Evergrande liquidity crunch is closely managed, no need to play it up
Published: Nov 10, 2021 09:15 PM
Property market Illustration: Tang Tengfei/Global Times

Illustration: Tang Tengfei/Global Times

The US Federal Reserve has just released its bi-annual financial stability report, in which it picked up "stresses in China's real estate sector which could strain the Chinese financial system, with possible spillovers to the US," rendering it an economic threat for US. 

The report singled out China Evergrande Group as an example of the potential risks, and it is not the first time for the US to hype up "crises" about China's housing market, from American politicians to financial magnates, trying to portray it as China's "Lehman Moment." 

As the world's biggest real estate company, there's no denying that Evergrande, which recently found itself plunged into a liquidity crisis, would produce some negative impact, if its liquidity trouble could not be eased in time. But now Evergrande has found its way out. Much of the risk has already been triaged and eased. It won't turn into a "Lehman Moment." 

One of the direct reasons behind this round of real estate-related liquidity trouble in China is that tightened market regulation caused liquidity supply reduction by the lenders. China has long been committed to regulating the unchecked growth of the housing market, built on the principle of "housing is for living in, not for speculation."

By regulating the real estate market, China is trading long-term interests off short-term benefits and managing the sector's risks, to prevent the risks from developing and impact the country's financial system, and China has rolled out a series of administrative and monetary measures to address housing risks.

There's no financial market in the world that is free of market fluctuations, and global capital flows offer a better answer for the market's outlook for China's future development. By the end of October, foreign investors' holdings of yuan-denominated bonds stood at 3.85 trillion yuan ($603 billion), which is nearing the 4 trillion yuan milestone, the Shanghai Securities News reported.

International investors held 7.5 trillion yuan of equities and other assets priced in yuan as of the end of September, up about 760 billion yuan from the end of 2020, according to calculations by the Financial Times.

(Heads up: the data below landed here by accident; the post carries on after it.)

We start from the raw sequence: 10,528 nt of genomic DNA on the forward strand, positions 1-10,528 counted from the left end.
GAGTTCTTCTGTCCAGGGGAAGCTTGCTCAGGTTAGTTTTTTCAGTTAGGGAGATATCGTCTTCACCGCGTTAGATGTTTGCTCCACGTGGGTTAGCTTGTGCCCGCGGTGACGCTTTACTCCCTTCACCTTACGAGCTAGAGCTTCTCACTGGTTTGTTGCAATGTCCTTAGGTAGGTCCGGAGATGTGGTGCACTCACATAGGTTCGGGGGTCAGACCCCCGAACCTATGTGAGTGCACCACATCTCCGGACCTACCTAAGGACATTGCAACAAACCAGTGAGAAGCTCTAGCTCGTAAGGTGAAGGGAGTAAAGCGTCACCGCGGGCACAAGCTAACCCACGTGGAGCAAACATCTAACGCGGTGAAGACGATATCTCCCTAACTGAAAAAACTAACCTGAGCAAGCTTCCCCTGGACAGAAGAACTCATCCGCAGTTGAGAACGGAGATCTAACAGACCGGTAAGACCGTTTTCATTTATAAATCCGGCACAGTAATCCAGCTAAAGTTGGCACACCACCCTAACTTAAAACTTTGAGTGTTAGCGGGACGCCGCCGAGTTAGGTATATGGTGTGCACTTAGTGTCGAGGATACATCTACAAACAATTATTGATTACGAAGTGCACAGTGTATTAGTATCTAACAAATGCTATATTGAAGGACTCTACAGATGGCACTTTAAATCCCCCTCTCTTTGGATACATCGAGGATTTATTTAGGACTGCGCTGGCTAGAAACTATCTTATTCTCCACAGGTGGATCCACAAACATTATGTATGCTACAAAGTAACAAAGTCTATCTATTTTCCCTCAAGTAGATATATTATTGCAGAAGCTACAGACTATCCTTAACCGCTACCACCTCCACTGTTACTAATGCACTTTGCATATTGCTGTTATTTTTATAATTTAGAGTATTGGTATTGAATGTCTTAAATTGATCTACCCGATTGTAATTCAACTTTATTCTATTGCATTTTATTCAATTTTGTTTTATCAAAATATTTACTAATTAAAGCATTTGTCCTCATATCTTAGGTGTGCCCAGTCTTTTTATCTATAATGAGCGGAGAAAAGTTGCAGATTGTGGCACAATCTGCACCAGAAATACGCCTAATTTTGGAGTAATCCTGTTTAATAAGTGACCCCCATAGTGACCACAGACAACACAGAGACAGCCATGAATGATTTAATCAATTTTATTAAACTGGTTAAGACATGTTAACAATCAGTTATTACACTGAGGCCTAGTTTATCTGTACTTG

More than 50 percent of total capital inflows to emerging markets in October went to China, according to data from the Institute of International Finance. The enthusiasm in Chinese assets seen by global investors has demonstrated their confidence in the Chinese economy and Chinese governments' governance.

Moreover, the real elephant in the room is actually the US' own problems, rather than Evergrande or China's real estate sector. The US Federal Reserve's balance sheet has topped $8 trillion, nearly doubled that since it kicked off large-scale bonds purchases in early 2020 when the COVID-19 epidemic emerged in the US. 

After endless rounds of stimulus during the pandemic onslaught, US national debt is nearing $29 trillion now, equivalent to 716 percent of the US' total federal revenue in the fiscal year. And the US stock market has diverged far from its real economy, adding with other market factors, a significant correction may be waiting in the corner.

Although this is not to say that the US economy is going to fall apart, and a 2008-style financial system crisis is not necessarily imminent, the world still needs to be fully alert over possible large fluctuations in the US financial market as it still plays the leading role in the global financial system. 

US President Joe Biden has been claiming that "the US is back" to the world stage, and maybe the US should come back with its financial risks properly managed beforehand, and inject the positive into global markets, otherwise, the world may not buy what Biden is selling. 

The author is the adjunct fellow at the Center for International Security and Strategy, Tsinghua University, China Forum expert, and a senior research fellow at the International Institute of China Construction Bank.